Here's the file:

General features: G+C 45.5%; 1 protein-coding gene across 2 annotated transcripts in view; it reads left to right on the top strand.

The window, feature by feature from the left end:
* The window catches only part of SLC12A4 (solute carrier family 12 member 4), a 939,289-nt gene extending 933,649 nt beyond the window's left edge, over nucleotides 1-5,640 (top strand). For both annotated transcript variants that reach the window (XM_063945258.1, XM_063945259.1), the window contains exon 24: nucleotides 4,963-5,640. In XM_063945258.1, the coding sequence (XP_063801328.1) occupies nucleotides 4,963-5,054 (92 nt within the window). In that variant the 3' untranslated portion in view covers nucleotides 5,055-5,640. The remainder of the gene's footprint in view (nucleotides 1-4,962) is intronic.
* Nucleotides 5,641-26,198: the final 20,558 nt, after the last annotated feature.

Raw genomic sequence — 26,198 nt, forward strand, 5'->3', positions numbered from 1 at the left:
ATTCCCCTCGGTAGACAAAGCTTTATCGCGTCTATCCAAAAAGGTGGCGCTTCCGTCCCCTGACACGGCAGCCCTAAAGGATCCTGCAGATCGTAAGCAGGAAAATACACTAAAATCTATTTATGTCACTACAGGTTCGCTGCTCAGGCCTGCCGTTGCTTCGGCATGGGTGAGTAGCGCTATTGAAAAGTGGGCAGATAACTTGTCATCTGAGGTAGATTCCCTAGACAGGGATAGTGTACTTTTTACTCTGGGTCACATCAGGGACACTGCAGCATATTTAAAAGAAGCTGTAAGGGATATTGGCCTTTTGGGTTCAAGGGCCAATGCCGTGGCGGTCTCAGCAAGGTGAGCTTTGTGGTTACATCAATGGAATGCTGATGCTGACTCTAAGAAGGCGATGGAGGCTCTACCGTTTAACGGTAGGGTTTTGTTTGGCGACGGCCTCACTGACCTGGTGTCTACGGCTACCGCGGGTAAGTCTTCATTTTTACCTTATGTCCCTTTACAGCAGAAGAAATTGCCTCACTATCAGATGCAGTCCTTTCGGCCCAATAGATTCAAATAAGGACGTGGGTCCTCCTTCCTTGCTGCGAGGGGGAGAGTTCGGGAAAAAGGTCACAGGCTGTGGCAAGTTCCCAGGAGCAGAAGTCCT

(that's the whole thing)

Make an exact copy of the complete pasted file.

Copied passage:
General features: G+C 45.5%; 1 protein-coding gene across 2 annotated transcripts in view; it reads left to right on the top strand.

The window, feature by feature from the left end:
* The window catches only part of SLC12A4 (solute carrier family 12 member 4), a 939,289-nt gene extending 933,649 nt beyond the window's left edge, over nucleotides 1-5,640 (top strand). For both annotated transcript variants that reach the window (XM_063945258.1, XM_063945259.1), the window contains exon 24: nucleotides 4,963-5,640. In XM_063945258.1, the coding sequence (XP_063801328.1) occupies nucleotides 4,963-5,054 (92 nt within the window). In that variant the 3' untranslated portion in view covers nucleotides 5,055-5,640. The remainder of the gene's footprint in view (nucleotides 1-4,962) is intronic.
* Nucleotides 5,641-26,198: the final 20,558 nt, after the last annotated feature.

Raw genomic sequence — 26,198 nt, forward strand, 5'->3', positions numbered from 1 at the left:
ATTCCCCTCGGTAGACAAAGCTTTATCGCGTCTATCCAAAAAGGTGGCGCTTCCGTCCCCTGACACGGCAGCCCTAAAGGATCCTGCAGATCGTAAGCAGGAAAATACACTAAAATCTATTTATGTCACTACAGGTTCGCTGCTCAGGCCTGCCGTTGCTTCGGCATGGGTGAGTAGCGCTATTGAAAAGTGGGCAGATAACTTGTCATCTGAGGTAGATTCCCTAGACAGGGATAGTGTACTTTTTACTCTGGGTCACATCAGGGACACTGCAGCATATTTAAAAGAAGCTGTAAGGGATATTGGCCTTTTGGGTTCAAGGGCCAATGCCGTGGCGGTCTCAGCAAGGTGAGCTTTGTGGTTACATCAATGGAATGCTGATGCTGACTCTAAGAAGGCGATGGAGGCTCTACCGTTTAACGGTAGGGTTTTGTTTGGCGACGGCCTCACTGACCTGGTGTCTACGGCTACCGCGGGTAAGTCTTCATTTTTACCTTATGTCCCTTTACAGCAGAAGAAATTGCCTCACTATCAGATGCAGTCCTTTCGGCCCAATAGATTCAAATAAGGACGTGGGTCCTCCTTCCTTGCTGCGAGGGGGAGAGTTCGGGAAAAAGGTCACAGGCTGTGGCAAGTTCCCAGGAGCAGAAGTCCT